Thursday, March 19, 2009

Tip Tuesday #5 - Exposure Porridge

There are a few basic things that need to be understood before very many other questions can be answered. So this post is going to be a very basic explanation of exposure. To a lot of people, it sounds scary to say that we're going to talk about exposure, but I promise to make it REALLY easy to understand.

We use the term 'exposure' because we are literally referring to the amount of light to which we expose the film or digital sensor. If you exposed it to too much light, your image is overexposed. If you exposed it to too little light, it's underexposed. If you got it just right like the perfect porridge, you'll have a proper exposure.

So when we talk about exposure, we're talking about how much light gets to the sensor, and how to get that to be just the right amount of light to create the image we want.

Tools of the Trade
There are four things that affect how much light our film/sensor gets exposed to.
1) ISO
2) Aperture
3) Shutter Speed
4) Ambient light

ISO – Most of us are fairly familiar with ISO because with film we had to choose an ISO grade, even for our point and shoots. ISO refers basically to how quickly your film will change in reaction to the light. Or to how quickly your digital sensor will record the light. The higher the number, the faster the film will react to the light, or with digital, the faster the sensor will record the light. For that reason, the setting is called the ISO Speed.

Aperture – an aperture is a hole. In photography, the aperture is the hole in the lens that light passes through. It’s adjustable, and the aperture setting is how big the hole is.

It’s expressed as fractions of the focal distance (f) – so f/2, f/4, f/16, f/22, etc. We all know that one-sixteenth is less than one-half. So it follows that a hole that is f/16 is smaller than a hole that is f/2. Usually, however, these numbers are just expressed as the denominator (bottom number of the fraction) – 2,4,16,22, etc. or sometimes with the f but without the slash – f2, f4, f16, f22, etc.

So bigger numbers equal smaller holes equal less light coming through the lens.

Shutter Speed – the shutter, as we recall from the last tip, is a set of plates in front of the film or digital sensor that keep light from getting to the film or digital sensor. Shutter speed refers to how long the shutter is open and letting light get to the film or digital sensor.

We’re usually talking about fractions of a second, and like aperture settings, shutter speeds are quite often expressed using just the denominator. So a shutter speed of 1/250th of a second will quite often be displayed as 250 on your camera. If you see a " symbol being used, it is in place of a decimal. So if your camera reads 4 – that’s one quarter of a second. If your camera says 0"5, that’s 0.5 or one half of a second. 15" is fifteen seconds. There is also bulb (or just B), which means that it will stay open for as long as you hold the shutter button down. I’m sure there’s a good reason it’s called bulb, but I don’t know what it is. Feel free to enlighten me if you do.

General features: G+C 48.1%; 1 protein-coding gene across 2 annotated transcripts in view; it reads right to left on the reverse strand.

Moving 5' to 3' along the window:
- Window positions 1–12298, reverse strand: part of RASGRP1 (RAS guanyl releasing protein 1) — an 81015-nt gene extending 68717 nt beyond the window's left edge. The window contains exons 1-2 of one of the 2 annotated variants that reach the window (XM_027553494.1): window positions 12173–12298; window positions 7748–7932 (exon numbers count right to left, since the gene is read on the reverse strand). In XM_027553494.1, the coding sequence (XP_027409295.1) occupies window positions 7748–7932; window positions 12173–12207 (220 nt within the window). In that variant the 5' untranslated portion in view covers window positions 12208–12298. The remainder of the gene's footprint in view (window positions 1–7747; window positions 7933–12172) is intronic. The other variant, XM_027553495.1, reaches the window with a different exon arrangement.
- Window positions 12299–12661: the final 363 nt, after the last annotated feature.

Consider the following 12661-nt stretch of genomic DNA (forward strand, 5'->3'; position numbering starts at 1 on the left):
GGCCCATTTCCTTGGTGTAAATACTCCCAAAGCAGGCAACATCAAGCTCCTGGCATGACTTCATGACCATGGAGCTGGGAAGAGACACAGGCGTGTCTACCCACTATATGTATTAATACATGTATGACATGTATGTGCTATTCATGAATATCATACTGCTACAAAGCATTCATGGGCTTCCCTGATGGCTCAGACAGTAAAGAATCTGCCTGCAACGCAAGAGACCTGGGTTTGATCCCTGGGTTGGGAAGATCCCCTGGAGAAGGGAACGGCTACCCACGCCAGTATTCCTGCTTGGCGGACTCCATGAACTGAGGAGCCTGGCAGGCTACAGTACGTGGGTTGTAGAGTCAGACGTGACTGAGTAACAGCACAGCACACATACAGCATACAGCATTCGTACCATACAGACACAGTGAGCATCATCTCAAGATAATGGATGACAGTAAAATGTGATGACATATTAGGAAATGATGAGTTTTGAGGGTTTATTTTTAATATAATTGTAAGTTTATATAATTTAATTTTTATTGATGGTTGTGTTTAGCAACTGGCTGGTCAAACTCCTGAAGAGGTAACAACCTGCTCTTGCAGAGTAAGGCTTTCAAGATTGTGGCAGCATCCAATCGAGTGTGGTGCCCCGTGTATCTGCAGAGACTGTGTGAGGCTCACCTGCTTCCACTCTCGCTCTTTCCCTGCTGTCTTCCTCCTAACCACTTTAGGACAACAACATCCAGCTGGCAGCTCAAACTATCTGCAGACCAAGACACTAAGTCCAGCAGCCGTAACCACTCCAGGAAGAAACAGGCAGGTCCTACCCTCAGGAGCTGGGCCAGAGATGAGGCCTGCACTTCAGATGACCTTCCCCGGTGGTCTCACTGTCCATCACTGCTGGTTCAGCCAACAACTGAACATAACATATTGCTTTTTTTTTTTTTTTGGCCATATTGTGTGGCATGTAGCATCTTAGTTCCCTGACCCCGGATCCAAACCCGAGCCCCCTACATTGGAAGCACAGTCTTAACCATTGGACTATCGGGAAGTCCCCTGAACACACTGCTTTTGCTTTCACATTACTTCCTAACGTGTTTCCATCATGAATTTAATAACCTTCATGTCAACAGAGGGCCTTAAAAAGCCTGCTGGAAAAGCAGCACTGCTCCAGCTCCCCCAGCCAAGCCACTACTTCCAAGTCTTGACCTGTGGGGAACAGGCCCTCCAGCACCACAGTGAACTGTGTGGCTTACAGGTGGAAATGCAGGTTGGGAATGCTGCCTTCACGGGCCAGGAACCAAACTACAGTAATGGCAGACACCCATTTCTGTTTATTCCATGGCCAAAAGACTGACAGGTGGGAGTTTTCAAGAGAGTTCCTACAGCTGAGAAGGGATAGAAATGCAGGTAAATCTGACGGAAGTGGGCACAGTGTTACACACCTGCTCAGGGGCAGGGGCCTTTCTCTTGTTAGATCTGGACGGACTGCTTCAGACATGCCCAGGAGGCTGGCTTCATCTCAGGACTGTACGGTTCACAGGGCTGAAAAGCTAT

Ambient Light - This is the one that you might have forgotten to think about because it’s the one you can’t control. But to my mind, that makes it the one you have to think about first, longest, and most often. Great photos begin with great light, which is partly about having enough light for a good exposure at the settings you want to use. This could also of course include flash, studio lights, your car headlights – it’s not necessarily all daylight and super-high-efficiency fluorescent bulbs, but I guess I forget about the other things a lot because I’m mostly a natural light gal.

THE PORRDIGE - So you’re probably realizing that in order to get that Golidlocks exposure, we need to BALANCE these things. And for now, that’s what we’re after is just to understand the relationship between these things, and how they all have to work together to achieve the right settings.

If our image is overexposed, we could
A) use less light or find an area with less light
B) speed up our shutter
C) set our aperture narrower
D) use a lower ISO setting
E) a combination of any two or more of the above

If our image is overexposed, well.. the opposite. LIkewise, if we had our image perfectly exposed, then decided we want to use a faster shutter speed, then we have to compensate by
A) adding more light
B) opening our aperture up wider
C) using a higer ISO seetting

Does that make sense? Does any of this make any sense at all? Or is my explanation completely confusing and useless, suggesting that my dreams of becoming a teacher are probably ill-fated?

If you have any questions about this post, please don't be afraid to email me or call me, or post them here. I'd love to help. If you're like me, though, reading about something is the WORST way for you to learn, so go play!

I feel like this bit of foundation of knowledge will let me answer a few questions people have sent me, so that will start either Friday or Saturday.


Anonymous said...

ahhhh! I was so excited to have a new tip tuesday.. and it was a dud. A teaser. Can't wait for the tip :)

Carmen W. said...

Wow, I don't remember how I ended up here, but it looks like this is exactlly what I been looking for. Go ahead and get your teacher's certificate.